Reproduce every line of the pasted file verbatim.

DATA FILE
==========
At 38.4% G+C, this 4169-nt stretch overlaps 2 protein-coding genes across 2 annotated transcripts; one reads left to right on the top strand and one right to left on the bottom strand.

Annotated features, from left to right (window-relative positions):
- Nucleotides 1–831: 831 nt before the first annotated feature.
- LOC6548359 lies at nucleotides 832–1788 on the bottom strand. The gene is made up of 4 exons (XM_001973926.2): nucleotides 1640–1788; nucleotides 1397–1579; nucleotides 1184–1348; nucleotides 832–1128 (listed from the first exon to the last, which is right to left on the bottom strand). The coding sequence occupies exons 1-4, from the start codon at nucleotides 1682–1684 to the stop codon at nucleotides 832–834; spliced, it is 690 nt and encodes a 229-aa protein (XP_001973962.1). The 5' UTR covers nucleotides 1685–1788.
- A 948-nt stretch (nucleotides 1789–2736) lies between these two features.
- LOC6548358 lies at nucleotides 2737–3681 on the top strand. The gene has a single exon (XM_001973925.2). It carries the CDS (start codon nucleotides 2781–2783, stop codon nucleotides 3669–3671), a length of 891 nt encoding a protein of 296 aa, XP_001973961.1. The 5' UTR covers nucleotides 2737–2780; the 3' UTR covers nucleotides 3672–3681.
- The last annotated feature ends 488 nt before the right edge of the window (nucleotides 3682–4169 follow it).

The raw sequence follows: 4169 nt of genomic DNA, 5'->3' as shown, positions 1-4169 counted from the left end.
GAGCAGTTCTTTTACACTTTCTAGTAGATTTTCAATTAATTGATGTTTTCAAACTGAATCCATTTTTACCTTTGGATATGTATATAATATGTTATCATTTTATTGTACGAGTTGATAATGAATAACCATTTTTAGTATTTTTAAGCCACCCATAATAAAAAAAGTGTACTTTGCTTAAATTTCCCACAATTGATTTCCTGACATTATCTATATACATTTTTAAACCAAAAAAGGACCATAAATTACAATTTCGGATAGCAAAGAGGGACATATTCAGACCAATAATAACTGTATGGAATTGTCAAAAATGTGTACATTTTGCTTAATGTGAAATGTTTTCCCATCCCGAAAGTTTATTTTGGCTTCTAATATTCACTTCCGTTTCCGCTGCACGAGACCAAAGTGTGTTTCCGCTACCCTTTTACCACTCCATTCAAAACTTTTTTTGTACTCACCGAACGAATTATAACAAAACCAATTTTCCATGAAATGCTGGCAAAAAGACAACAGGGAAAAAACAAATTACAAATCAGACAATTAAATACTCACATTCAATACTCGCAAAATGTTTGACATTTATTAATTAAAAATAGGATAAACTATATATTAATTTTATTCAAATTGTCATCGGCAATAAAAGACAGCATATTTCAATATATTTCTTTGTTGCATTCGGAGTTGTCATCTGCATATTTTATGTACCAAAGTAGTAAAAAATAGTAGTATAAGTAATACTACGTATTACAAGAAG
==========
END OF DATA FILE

At 38.4% G+C, this 4169-nt stretch overlaps 2 protein-coding genes across 2 annotated transcripts; one reads left to right on the top strand and one right to left on the bottom strand.

Annotated features, from left to right (window-relative positions):
- Nucleotides 1–831: 831 nt before the first annotated feature.
- LOC6548359 lies at nucleotides 832–1788 on the bottom strand. The gene is made up of 4 exons (XM_001973926.2): nucleotides 1640–1788; nucleotides 1397–1579; nucleotides 1184–1348; nucleotides 832–1128 (listed from the first exon to the last, which is right to left on the bottom strand). The coding sequence occupies exons 1-4, from the start codon at nucleotides 1682–1684 to the stop codon at nucleotides 832–834; spliced, it is 690 nt and encodes a 229-aa protein (XP_001973962.1). The 5' UTR covers nucleotides 1685–1788.
- A 948-nt stretch (nucleotides 1789–2736) lies between these two features.
- LOC6548358 lies at nucleotides 2737–3681 on the top strand. The gene has a single exon (XM_001973925.2). It carries the CDS (start codon nucleotides 2781–2783, stop codon nucleotides 3669–3671), a length of 891 nt encoding a protein of 296 aa, XP_001973961.1. The 5' UTR covers nucleotides 2737–2780; the 3' UTR covers nucleotides 3672–3681.
- The last annotated feature ends 488 nt before the right edge of the window (nucleotides 3682–4169 follow it).

The raw sequence follows: 4169 nt of genomic DNA, 5'->3' as shown, positions 1-4169 counted from the left end.
GAGCAGTTCTTTTACACTTTCTAGTAGATTTTCAATTAATTGATGTTTTCAAACTGAATCCATTTTTACCTTTGGATATGTATATAATATGTTATCATTTTATTGTACGAGTTGATAATGAATAACCATTTTTAGTATTTTTAAGCCACCCATAATAAAAAAAGTGTACTTTGCTTAAATTTCCCACAATTGATTTCCTGACATTATCTATATACATTTTTAAACCAAAAAAGGACCATAAATTACAATTTCGGATAGCAAAGAGGGACATATTCAGACCAATAATAACTGTATGGAATTGTCAAAAATGTGTACATTTTGCTTAATGTGAAATGTTTTCCCATCCCGAAAGTTTATTTTGGCTTCTAATATTCACTTCCGTTTCCGCTGCACGAGACCAAAGTGTGTTTCCGCTACCCTTTTACCACTCCATTCAAAACTTTTTTTGTACTCACCGAACGAATTATAACAAAACCAATTTTCCATGAAATGCTGGCAAAAAGACAACAGGGAAAAAACAAATTACAAATCAGACAATTAAATACTCACATTCAATACTCGCAAAATGTTTGACATTTATTAATTAAAAATAGGATAAACTATATATTAATTTTATTCAAATTGTCATCGGCAATAAAAGACAGCATATTTCAATATATTTCTTTGTTGCATTCGGAGTTGTCATCTGCATATTTTATGTACCAAAGTAGTAAAAAATAGTAGTATAAGTAATACTACGTATTACAAGAAG